KQED's live call-in program presents wide-ranging discussions of local, state, national and international issues, as well as in-depth interviews.
Airs on KQED Public Radio weekdays at 9am & 10am
Recently on Forum:
Some online dating sites promise to find your soul-mate by using sophisticated matching algorithms. But a new study by social psychologists says they don't work. We discuss the science of relationships. Can we make accurate predictions about love? How do you use online dating sites? Has it worked for you?
Last year, when San Francisco won the bid to host the 2013 America's Cup, supporters saw it as a chance to revitalize the city's crumbling waterfront. Now, there are concerns that fundraising for this major international event is not proceeding quickly enough, and taxpayers could be left on the hook. What are the potential costs and benefits?
Unemployment rates fell in January and GDP levels rose last quarter. Both these figures may indicate that America's recovery from the Great Recession is picking up pace. But Stanford economist John Taylor says America's position is still weaker than past eras of economic growth. Taylor joins us to discuss his new book, "First Principles: Five Keys to Restoring America's Prosperity."
Chinese Vice President Xi Jinping is visiting the U.S. this week. He's been widely described as China's next leader-in-waiting. At a White House ceremony, President Obama highlighted the need for increased economic cooperation and transparency in diplomatic relations. We discuss potential benefits and challenges in the international relationship.
We talk with writer Nathan Englander about his acclaimed new collection of short stories, "What We Talk About When We Talk About Anne Frank."
A large majority of Californians say they would prefer a natural death, at home, and at little expense to their families. But a new survey by the California HealthCare Foundation indicates that more often than not, they don't get their wish.
In observance of Valentine's Day, San Francisco-based author Elizabeth Weil joins us to discuss love, marriage and relationship maintenance. Her new memoir "No Cheating, No Dying: I Had a Good Marriage Then I Tried to Make it Better" chronicles Weil's efforts to give her marriage more attention and energy.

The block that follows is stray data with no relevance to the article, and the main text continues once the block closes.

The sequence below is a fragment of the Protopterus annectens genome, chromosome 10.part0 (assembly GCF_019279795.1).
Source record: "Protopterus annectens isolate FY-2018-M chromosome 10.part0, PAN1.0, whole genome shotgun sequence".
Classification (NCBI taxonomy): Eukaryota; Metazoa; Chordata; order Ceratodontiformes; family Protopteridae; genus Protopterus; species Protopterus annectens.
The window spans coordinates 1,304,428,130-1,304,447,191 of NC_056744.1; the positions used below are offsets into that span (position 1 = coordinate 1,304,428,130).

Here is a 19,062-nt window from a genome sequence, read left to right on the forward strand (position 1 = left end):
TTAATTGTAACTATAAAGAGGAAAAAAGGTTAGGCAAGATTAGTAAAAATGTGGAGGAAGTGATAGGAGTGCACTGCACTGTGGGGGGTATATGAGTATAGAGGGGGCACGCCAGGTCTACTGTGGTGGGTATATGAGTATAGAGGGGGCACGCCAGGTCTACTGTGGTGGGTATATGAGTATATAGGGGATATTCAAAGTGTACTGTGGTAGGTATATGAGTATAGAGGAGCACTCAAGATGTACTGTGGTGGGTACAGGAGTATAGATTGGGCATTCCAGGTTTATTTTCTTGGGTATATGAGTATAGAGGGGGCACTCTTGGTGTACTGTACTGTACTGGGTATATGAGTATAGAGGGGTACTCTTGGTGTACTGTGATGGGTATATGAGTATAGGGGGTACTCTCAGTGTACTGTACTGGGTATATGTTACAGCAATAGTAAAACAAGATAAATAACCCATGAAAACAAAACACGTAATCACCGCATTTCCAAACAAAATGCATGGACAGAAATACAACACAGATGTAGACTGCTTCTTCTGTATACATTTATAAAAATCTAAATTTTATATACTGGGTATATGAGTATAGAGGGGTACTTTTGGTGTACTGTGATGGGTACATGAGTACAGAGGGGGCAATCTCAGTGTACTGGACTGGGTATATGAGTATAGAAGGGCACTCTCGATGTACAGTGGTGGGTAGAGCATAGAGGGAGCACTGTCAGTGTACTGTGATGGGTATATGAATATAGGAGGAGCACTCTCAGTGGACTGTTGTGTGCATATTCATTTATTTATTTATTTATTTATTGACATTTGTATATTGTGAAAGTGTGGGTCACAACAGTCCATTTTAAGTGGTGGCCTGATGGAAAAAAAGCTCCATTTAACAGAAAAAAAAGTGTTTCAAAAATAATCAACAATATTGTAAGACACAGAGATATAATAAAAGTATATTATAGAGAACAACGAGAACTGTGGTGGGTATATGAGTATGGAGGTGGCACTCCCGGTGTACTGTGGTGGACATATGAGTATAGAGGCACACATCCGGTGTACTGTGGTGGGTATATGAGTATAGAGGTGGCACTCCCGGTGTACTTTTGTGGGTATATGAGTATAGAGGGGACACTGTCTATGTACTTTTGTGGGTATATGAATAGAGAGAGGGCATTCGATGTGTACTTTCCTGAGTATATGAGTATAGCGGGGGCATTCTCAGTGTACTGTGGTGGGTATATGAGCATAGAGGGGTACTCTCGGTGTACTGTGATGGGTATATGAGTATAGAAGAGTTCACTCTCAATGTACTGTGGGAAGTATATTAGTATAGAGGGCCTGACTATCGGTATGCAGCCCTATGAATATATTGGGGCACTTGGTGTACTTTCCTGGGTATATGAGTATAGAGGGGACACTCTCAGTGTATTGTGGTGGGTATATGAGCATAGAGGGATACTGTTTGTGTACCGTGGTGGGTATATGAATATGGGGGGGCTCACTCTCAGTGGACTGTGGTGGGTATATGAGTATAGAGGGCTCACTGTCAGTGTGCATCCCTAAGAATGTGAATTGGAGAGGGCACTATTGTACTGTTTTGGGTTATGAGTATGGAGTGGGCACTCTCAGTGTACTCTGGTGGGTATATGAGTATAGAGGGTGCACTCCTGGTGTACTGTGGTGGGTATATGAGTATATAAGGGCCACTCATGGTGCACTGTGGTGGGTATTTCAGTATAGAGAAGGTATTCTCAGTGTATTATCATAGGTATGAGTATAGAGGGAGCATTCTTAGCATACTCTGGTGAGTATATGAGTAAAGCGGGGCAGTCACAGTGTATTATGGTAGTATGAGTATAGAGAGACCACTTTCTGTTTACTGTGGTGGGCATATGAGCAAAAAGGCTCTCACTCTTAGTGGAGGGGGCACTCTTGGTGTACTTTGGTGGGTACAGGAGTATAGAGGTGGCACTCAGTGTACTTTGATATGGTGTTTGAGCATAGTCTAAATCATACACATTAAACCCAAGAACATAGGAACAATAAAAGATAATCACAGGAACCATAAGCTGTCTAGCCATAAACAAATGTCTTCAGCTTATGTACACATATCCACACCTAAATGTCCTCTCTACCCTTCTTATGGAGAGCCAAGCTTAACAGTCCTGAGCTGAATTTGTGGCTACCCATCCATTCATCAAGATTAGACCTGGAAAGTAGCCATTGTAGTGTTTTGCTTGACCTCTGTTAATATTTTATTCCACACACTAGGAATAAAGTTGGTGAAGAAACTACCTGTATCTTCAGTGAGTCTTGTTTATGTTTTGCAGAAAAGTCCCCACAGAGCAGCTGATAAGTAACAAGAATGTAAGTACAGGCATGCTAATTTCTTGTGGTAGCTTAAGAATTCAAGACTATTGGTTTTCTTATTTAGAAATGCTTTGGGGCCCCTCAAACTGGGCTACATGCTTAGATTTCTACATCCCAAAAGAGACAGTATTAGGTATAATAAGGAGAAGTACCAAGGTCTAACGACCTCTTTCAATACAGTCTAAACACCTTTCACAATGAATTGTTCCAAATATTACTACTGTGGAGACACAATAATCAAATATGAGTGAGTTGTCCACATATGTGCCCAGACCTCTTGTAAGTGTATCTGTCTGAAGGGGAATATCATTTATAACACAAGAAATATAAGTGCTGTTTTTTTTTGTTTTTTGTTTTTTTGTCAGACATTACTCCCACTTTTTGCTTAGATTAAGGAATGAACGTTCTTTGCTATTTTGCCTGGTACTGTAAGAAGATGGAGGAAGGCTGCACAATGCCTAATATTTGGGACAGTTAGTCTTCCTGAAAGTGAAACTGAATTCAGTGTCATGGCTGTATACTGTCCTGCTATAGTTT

President Obama's $3.8 trillion budget proposal calls for hiking taxes on the rich and spending more on transportation infrastructure and economic stimulus programs. Republicans say the budget doesn't have a chance at approval, and that Obama is playing politics. We debate the budget and discuss its potential impact on California.
In 2007, Oakland journalist Chauncey Bailey was gunned down on his way to work. Reporter Thomas Peele and a team of journalists with the Chauncey Bailey Project worked to uncover the truth behind his killing, and to tell the story of Oakland's notorious Your Black Muslim Bakery, whose members were eventually convicted of the murder.
Former Washington, D.C. schools chancellor Michelle Rhee has brought her "no excuses" brand of education reform to Northern California. Rhee founded the nonprofit organization StudentsFirst last year, and has based it in her new home in Sacramento. In this new role, Rhee continues to doggedly promote policies -- like merit pay and accountability through test scores -- that made her a controversial figure in her old job.